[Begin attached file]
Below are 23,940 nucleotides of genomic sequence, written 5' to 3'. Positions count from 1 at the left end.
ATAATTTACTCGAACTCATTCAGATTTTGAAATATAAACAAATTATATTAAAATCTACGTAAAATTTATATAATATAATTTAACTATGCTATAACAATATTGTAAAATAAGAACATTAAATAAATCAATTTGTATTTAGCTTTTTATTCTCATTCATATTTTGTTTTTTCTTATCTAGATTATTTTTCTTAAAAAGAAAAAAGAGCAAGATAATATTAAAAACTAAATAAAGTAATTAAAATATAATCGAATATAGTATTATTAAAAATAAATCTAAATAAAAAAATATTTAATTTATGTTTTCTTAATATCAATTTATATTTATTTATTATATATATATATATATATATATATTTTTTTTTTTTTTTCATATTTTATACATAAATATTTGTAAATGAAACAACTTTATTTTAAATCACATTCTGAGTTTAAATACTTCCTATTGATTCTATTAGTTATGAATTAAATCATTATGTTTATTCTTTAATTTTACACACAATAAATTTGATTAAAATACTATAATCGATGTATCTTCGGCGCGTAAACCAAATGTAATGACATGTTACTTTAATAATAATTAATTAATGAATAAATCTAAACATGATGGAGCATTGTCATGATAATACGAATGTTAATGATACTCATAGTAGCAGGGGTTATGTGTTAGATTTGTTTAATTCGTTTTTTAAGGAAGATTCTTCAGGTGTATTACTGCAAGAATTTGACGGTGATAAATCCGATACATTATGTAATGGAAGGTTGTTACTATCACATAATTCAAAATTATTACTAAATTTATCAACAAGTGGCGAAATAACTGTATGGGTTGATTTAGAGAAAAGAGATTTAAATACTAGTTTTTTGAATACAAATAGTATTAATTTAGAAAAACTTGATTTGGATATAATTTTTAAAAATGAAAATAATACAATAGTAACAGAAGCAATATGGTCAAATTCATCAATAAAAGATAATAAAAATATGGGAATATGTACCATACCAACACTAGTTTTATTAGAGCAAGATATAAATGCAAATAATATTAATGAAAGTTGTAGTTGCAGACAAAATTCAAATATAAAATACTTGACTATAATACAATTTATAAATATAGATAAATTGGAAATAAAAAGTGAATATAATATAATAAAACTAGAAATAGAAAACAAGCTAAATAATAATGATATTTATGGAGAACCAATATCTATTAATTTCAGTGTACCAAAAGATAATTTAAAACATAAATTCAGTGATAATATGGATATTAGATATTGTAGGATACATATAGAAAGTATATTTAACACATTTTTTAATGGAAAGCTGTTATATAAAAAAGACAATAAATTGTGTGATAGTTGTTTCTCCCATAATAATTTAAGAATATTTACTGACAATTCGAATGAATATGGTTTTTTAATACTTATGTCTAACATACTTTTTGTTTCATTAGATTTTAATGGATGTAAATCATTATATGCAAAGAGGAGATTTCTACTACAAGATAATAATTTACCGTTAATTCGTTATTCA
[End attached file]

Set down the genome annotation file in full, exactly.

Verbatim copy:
Below are 23,940 nucleotides of genomic sequence, written 5' to 3'. Positions count from 1 at the left end.
ATAATTTACTCGAACTCATTCAGATTTTGAAATATAAACAAATTATATTAAAATCTACGTAAAATTTATATAATATAATTTAACTATGCTATAACAATATTGTAAAATAAGAACATTAAATAAATCAATTTGTATTTAGCTTTTTATTCTCATTCATATTTTGTTTTTTCTTATCTAGATTATTTTTCTTAAAAAGAAAAAAGAGCAAGATAATATTAAAAACTAAATAAAGTAATTAAAATATAATCGAATATAGTATTATTAAAAATAAATCTAAATAAAAAAATATTTAATTTATGTTTTCTTAATATCAATTTATATTTATTTATTATATATATATATATATATATATATTTTTTTTTTTTTTTCATATTTTATACATAAATATTTGTAAATGAAACAACTTTATTTTAAATCACATTCTGAGTTTAAATACTTCCTATTGATTCTATTAGTTATGAATTAAATCATTATGTTTATTCTTTAATTTTACACACAATAAATTTGATTAAAATACTATAATCGATGTATCTTCGGCGCGTAAACCAAATGTAATGACATGTTACTTTAATAATAATTAATTAATGAATAAATCTAAACATGATGGAGCATTGTCATGATAATACGAATGTTAATGATACTCATAGTAGCAGGGGTTATGTGTTAGATTTGTTTAATTCGTTTTTTAAGGAAGATTCTTCAGGTGTATTACTGCAAGAATTTGACGGTGATAAATCCGATACATTATGTAATGGAAGGTTGTTACTATCACATAATTCAAAATTATTACTAAATTTATCAACAAGTGGCGAAATAACTGTATGGGTTGATTTAGAGAAAAGAGATTTAAATACTAGTTTTTTGAATACAAATAGTATTAATTTAGAAAAACTTGATTTGGATATAATTTTTAAAAATGAAAATAATACAATAGTAACAGAAGCAATATGGTCAAATTCATCAATAAAAGATAATAAAAATATGGGAATATGTACCATACCAACACTAGTTTTATTAGAGCAAGATATAAATGCAAATAATATTAATGAAAGTTGTAGTTGCAGACAAAATTCAAATATAAAATACTTGACTATAATACAATTTATAAATATAGATAAATTGGAAATAAAAAGTGAATATAATATAATAAAACTAGAAATAGAAAACAAGCTAAATAATAATGATATTTATGGAGAACCAATATCTATTAATTTCAGTGTACCAAAAGATAATTTAAAACATAAATTCAGTGATAATATGGATATTAGATATTGTAGGATACATATAGAAAGTATATTTAACACATTTTTTAATGGAAAGCTGTTATATAAAAAAGACAATAAATTGTGTGATAGTTGTTTCTCCCATAATAATTTAAGAATATTTACTGACAATTCGAATGAATATGGTTTTTTAATACTTATGTCTAACATACTTTTTGTTTCATTAGATTTTAATGGATGTAAATCATTATATGCAAAGAGGAGATTTCTACTACAAGATAATAATTTACCGTTAATTCGTTATTCA